what is neck pain
spine anatomy
Spine Imaging
physical exam
types of neck pain
causes of neck pain
surgical procedures
review of cervical surgery cases
Patient Information
Meet our doctors
site map
Do you know your diagnosis?
Anatomy of the Spine

The Spine consists of the 33 vertebra, classified into five groups: cervical spine, thoracic spine, lumbar spine, sacrum, and coccyx.

  • Cervical region consists of seven vertebrae (C1 through C7)
  • Thoracic region consists of twelve vertebrae (T1 through T12)
  • Lumbar region consists of five vertebrae (L1 through L5).
  • Sacral region consists of five vertebrae, all fused together to form one continuous bone mass known as the sacrum.
  • Coccygeal region consists of four vertebrae, all fused together to form the coccyx or tailbone.
Regions of the SpineThe uppermost 24 vertebrae are separated from one another by fibrous cartilage pads, called intervertebral discs which allow the spine to bend and act as shock absorbers during activity. The disc has a hard shell on the outside (annulus fibrosis) and a soft interior (nucleus pulposus) which is the consistency of shrimp meat. In the lowest part of the spine, the vertebrae are naturally fused to form the sacrum and the coccyx (tail bone).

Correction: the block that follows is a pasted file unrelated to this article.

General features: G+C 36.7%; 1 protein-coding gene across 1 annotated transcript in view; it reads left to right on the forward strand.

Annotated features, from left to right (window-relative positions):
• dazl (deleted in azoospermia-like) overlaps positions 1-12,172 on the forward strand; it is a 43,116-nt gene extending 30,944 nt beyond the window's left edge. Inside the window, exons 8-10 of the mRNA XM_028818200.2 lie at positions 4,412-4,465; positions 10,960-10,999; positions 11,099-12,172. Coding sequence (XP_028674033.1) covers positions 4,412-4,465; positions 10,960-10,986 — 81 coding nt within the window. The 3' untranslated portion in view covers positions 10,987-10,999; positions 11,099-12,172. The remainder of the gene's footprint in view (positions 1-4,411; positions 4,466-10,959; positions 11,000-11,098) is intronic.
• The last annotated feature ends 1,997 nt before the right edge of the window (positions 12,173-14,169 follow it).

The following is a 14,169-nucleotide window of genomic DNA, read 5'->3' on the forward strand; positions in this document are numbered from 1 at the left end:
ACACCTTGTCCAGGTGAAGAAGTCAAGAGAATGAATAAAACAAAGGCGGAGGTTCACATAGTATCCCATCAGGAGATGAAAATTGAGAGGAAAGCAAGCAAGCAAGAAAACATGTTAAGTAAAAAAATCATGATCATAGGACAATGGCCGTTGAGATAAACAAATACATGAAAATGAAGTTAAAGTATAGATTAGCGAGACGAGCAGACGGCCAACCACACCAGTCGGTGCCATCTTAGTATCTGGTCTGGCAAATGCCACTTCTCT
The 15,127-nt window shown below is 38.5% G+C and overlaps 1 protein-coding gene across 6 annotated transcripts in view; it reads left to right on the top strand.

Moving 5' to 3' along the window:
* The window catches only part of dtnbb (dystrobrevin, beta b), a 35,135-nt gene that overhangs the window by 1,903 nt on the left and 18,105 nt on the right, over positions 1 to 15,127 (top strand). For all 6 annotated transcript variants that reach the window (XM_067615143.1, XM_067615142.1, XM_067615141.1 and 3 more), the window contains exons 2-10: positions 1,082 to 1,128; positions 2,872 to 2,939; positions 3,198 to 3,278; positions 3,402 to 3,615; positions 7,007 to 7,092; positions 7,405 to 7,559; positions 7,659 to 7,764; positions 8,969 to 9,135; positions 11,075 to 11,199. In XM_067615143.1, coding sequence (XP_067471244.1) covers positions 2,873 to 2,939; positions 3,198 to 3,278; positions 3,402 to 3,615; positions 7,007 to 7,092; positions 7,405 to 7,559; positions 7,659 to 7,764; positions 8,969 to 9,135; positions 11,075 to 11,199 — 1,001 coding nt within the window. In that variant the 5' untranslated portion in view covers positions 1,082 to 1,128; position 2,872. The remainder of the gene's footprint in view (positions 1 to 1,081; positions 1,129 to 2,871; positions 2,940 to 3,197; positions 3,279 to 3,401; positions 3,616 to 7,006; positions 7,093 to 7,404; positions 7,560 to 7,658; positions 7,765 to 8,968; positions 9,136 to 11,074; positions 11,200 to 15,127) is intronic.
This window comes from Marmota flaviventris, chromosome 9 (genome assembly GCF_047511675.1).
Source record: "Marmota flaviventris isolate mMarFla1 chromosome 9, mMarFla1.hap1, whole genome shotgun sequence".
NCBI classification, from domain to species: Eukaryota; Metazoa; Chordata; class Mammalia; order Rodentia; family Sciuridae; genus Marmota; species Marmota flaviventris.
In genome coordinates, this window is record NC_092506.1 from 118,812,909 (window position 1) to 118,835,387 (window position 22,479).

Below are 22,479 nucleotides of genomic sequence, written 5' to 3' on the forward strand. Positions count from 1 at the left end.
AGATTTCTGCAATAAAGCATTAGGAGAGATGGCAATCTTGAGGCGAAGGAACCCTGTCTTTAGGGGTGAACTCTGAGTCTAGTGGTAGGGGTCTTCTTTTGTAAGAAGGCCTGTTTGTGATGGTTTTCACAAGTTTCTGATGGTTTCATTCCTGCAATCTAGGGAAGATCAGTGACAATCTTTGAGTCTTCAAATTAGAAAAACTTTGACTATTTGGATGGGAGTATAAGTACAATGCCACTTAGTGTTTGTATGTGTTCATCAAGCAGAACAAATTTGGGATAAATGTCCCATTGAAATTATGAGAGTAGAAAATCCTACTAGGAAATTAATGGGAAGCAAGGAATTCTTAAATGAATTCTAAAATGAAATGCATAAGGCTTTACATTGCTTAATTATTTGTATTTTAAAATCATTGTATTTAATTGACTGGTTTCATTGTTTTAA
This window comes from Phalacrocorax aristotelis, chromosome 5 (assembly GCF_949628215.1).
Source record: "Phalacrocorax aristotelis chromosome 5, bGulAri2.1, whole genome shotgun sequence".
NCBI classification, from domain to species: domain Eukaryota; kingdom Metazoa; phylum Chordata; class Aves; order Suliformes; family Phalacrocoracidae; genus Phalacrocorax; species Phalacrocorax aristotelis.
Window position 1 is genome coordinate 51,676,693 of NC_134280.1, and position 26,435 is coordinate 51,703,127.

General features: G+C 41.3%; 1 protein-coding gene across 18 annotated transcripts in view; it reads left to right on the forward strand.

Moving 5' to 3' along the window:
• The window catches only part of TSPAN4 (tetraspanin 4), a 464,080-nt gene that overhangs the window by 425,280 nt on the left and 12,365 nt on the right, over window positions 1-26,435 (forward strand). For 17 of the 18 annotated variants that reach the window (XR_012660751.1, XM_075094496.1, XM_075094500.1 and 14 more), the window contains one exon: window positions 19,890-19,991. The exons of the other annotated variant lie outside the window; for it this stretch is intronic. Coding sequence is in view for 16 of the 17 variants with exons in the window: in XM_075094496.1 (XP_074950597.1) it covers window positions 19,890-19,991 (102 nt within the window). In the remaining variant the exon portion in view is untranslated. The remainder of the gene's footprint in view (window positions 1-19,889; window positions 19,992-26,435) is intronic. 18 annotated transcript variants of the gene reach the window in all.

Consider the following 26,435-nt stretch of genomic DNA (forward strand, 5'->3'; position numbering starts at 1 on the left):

Protruding from the back of each block-like vertebral body is an arch of bone that helps to form the large, vertical spinal canal, which surrounds the spinal cord and nerve bundles. A fluid-filled protective membrane, the dura, covers the contents of the spinal canal from where the cord begins at the base of the brain to where it ends (in a bundle of nerve fibers known as the cauda equina).

A pair of spinal nerves branches at each vertebral level (one to the left and one to the right), providing sensation and movement to all parts of the body. Three large bone processes arise from the vertebrae's arch-one to each side (transverse) and one straight toward the back of the body (spinous). Strong ligaments and muscles attached to the vertebrae both support the spine, further protect the delicate spinal cord and nerves inside, and allow for a remarkable degree of motion.
not intended as a substitute for medical advise.  Always consult your physician about your medical condidion.
Last modified: March 7th, 2011